2007-05-21 17:27:41 UTC
Many of the leading German aces began their combat career in 1939-1940 which means that alot of their victories were against smaller aif forces which had very obscolete aircraft. The aircraft of nations such France, Poland, and even early Russian aircraft were no match for the Bf-109's. Also, as one of the previous persons answered, the German pilots flew basically till they were killed, injured to where they could never fly, or the war ended. (Erich Hartmann was an exception for he did not fly as long as the other top aces. Also, he was never even shot down, as many top aces were several times.) The top American ace of WWII was Richard Bong, who had 40 kills. After reaching this number, he was sent to the states where he toured as a hero (which he was), selling war bonds. The great American aces really began flying in steady combat about late 1943. But the German aces definitely did exhibit top skills and bravery in the skies over Europe during both wars.
2007-05-21 17:03:28 UTC
Interesting question, I'm thinking that the time and research the Germans were able to put into their aircraft prior to each war probably played at least some part in the disparity. In both wars it was the Germans that initiated the conflict and the allies started out playing catch up technologically. I've heard it said that there were more parts in the fuel injection on an ME109 than in the entire engine in a P51 Mustang.

One thing that might be telling is when in each conflict the majority of the German "kills" were recorded. I'm going to guess that in each case it was early on.
Joe Schmo from Kokomo
2007-05-21 16:58:45 UTC
I believe it has more to do with the fact that they were fighting to preserve their 'Fatherland'. The German pilots were never rotated out of service they flew until the end of the war in death or otherwise.

[Wow, the only 'thumbs down'; must be an admirer.]

"A special Luftwaffe formation, the Condor Legion was sent to support General Franco's nationalist forces during the Spanish Civil War. This battle experience, fighting against the most modern Soviet fighters crewed by experienced pilots, allowed the Luftwaffe to develop a sound doctrine covering almost all aspects of air combat operations in the combined arms battle. Around 20,000 members of the Luftwaffe gained direct combat experience in Spain, giving the Luftwaffe a crucial advantage over its enemies during the first part of World War II.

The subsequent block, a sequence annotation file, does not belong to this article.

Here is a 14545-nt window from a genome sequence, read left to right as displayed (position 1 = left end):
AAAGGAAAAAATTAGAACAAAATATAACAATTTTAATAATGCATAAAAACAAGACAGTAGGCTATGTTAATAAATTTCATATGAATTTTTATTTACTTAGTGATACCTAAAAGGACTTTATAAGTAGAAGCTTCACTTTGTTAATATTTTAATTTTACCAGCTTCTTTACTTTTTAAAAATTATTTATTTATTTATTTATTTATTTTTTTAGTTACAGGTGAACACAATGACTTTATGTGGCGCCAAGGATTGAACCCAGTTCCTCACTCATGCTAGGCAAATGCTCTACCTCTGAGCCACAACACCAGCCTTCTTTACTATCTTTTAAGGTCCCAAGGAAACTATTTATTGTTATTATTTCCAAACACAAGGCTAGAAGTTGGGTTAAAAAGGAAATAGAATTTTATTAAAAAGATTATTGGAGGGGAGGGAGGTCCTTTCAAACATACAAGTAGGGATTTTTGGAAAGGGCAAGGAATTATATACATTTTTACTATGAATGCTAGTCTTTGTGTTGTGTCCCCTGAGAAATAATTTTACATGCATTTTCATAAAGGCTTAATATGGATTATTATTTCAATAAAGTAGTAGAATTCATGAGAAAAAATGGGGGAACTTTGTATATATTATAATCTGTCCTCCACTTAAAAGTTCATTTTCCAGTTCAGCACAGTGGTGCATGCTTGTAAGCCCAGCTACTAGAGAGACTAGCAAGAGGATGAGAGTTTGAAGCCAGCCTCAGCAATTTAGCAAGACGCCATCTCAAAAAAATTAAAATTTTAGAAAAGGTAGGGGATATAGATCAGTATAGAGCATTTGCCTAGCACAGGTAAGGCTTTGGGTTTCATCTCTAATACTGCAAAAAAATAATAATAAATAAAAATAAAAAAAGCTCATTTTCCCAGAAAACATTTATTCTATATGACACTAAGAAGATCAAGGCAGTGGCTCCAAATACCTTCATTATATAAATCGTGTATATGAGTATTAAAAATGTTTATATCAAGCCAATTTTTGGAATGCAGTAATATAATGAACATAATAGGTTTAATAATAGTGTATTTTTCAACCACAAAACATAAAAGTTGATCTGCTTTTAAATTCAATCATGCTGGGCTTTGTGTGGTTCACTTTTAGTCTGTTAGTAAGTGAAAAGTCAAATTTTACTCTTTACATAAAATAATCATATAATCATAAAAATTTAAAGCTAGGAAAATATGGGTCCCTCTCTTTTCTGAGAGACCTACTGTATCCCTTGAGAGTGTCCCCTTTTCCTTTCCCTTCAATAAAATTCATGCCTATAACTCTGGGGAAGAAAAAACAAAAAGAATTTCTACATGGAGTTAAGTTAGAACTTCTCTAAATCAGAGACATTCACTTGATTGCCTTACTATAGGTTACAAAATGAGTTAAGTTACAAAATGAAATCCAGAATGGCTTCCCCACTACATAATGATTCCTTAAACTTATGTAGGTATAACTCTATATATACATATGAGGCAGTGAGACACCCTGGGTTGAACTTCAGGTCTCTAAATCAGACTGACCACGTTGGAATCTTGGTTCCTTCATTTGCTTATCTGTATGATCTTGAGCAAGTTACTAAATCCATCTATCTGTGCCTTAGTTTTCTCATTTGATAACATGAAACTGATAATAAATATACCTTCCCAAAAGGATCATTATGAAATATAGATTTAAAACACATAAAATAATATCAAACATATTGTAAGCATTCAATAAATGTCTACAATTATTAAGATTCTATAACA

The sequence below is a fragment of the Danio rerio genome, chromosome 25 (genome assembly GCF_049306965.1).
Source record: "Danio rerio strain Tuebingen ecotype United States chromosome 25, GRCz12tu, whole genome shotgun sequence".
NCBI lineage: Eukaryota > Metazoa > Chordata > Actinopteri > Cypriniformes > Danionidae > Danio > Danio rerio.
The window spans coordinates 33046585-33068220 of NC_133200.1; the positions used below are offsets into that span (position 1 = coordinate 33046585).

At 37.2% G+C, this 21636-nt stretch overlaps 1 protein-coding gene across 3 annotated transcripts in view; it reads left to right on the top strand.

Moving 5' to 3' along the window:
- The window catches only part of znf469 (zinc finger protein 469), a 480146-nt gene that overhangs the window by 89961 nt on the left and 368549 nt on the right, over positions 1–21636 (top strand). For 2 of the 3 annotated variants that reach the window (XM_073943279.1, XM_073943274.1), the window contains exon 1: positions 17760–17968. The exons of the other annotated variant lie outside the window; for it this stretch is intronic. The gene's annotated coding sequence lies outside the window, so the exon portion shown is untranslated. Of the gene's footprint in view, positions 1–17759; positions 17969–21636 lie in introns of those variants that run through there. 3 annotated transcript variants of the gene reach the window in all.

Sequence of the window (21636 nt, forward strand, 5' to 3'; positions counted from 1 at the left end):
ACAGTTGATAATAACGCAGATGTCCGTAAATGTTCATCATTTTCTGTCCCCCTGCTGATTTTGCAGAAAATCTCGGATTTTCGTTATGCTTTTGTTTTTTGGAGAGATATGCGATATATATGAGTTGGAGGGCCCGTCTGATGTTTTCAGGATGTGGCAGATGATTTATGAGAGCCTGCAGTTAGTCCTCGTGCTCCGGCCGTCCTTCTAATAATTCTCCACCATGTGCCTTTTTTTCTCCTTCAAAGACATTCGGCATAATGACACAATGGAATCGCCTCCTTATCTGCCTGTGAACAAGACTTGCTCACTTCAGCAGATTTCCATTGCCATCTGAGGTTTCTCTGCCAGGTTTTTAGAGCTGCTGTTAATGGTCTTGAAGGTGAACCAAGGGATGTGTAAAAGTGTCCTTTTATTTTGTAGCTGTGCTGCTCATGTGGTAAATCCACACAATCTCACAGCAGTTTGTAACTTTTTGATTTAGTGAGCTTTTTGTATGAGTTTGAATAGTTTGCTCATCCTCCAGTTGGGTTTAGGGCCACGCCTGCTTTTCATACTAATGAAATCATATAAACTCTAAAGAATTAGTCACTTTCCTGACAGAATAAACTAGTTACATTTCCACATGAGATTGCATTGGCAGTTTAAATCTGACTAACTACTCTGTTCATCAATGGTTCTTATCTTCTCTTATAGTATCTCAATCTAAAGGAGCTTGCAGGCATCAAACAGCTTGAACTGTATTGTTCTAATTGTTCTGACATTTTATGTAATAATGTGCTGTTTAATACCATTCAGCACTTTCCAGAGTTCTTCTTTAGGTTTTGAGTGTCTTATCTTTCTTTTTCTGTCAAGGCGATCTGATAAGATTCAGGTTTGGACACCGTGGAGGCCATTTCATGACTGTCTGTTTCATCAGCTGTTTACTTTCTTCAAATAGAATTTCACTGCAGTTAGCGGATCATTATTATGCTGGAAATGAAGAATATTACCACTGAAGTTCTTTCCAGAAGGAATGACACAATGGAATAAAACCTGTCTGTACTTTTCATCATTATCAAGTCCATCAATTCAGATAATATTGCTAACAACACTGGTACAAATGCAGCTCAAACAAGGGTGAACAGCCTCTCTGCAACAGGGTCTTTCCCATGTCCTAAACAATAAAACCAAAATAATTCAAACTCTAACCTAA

"Until the development of allied long-range fighters the Luftwaffe remained relatively capable and kept the capability to inflict serious losses by the day fighters and night fighters.

"As modern as these aircraft were, they could not prevent Germany's total defeat in the air. In the end, the Luftwaffe lacked fuel, trained pilots, organisational unity and "safe" airfields.

"German superiority was especially felt during the first two years on the Eastern Front, given that the Luftwaffe enjoyed an advanced technical standard compared to the Russian A/F. Another factor was that it was employing highly trained and experienced pilots.

"From 1943 onwards however Luftwaffe superiority slipped away, as the Russian A/F recovered from its devastating initial losses, and Soviet factories provided planes to the frontline that could compete with their German counterparts. At the same time, the air battle over the Reich drained the resources of the Luftwaffe."

"Following the Battle of Britain, however, the Luftwaffe went into a steady, gradual decline that saw it both outclassed and outgunned by the sheer number of Allied aircraft being deployed against it. Towards the end of the war, the Luftwaffe was no longer a major factor, and despite fielding advanced aircraft like the Messerschmitt Me 262 and Me 163, was crippled by fuel shortages, insufficient production capacity, and a lack of trained pilots."

It looks as though the Germans had a little more practice before the major combat of WWII thanks to the Spanish Civil War. They also had a distinct advantage in equipment at the start of the War due to their unannounced 'prior intention' of general warfare.

Both the Germans and Japanese suffered due to the losses of experienced pilots at the end of the War; Due in part to the fact that they never were able to be rotated off the battle front. Americans used experienced pilots as trainers, at least for a part of their tour of duty. J/S

2007-05-21 17:16:03 UTC
Hartman's kills came mainly on the Russian Front as the Soviets were poorly lead, most of the Officer Corp had suffered by Stalin's purges.

Their aircraft were superior to the Soviets early in the war, but as they geared up their fighter production and development they were able to beat back the German's by sheer weight of numbers.

This content was originally posted on Y! Answers, a Q&A website that shut down in 2021.